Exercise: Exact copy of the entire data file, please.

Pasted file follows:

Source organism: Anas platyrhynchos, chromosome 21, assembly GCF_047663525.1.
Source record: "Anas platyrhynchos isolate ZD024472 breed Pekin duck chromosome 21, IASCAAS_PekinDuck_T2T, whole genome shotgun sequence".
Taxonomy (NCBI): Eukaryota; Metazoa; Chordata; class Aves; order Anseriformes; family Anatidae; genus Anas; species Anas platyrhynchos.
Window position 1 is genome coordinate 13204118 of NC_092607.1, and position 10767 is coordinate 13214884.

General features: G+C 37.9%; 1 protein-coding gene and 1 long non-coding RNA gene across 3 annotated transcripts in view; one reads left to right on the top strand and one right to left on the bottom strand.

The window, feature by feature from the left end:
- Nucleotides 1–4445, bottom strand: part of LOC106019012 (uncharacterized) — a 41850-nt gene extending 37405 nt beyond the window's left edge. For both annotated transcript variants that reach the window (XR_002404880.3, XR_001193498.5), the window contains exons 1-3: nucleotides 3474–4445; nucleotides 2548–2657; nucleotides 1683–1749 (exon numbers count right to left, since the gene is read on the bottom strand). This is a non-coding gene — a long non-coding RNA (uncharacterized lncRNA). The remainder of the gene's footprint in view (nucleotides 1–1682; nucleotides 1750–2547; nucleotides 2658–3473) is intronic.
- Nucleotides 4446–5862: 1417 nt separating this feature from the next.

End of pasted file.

Source organism: Anas platyrhynchos, chromosome 21, assembly GCF_047663525.1.
Source record: "Anas platyrhynchos isolate ZD024472 breed Pekin duck chromosome 21, IASCAAS_PekinDuck_T2T, whole genome shotgun sequence".
Taxonomy (NCBI): Eukaryota; Metazoa; Chordata; class Aves; order Anseriformes; family Anatidae; genus Anas; species Anas platyrhynchos.
Window position 1 is genome coordinate 13204118 of NC_092607.1, and position 10767 is coordinate 13214884.

General features: G+C 37.9%; 1 protein-coding gene and 1 long non-coding RNA gene across 3 annotated transcripts in view; one reads left to right on the top strand and one right to left on the bottom strand.

The window, feature by feature from the left end:
- Nucleotides 1–4445, bottom strand: part of LOC106019012 (uncharacterized) — a 41850-nt gene extending 37405 nt beyond the window's left edge. For both annotated transcript variants that reach the window (XR_002404880.3, XR_001193498.5), the window contains exons 1-3: nucleotides 3474–4445; nucleotides 2548–2657; nucleotides 1683–1749 (exon numbers count right to left, since the gene is read on the bottom strand). This is a non-coding gene — a long non-coding RNA (uncharacterized lncRNA). The remainder of the gene's footprint in view (nucleotides 1–1682; nucleotides 1750–2547; nucleotides 2658–3473) is intronic.
- Nucleotides 4446–5862: 1417 nt separating this feature from the next.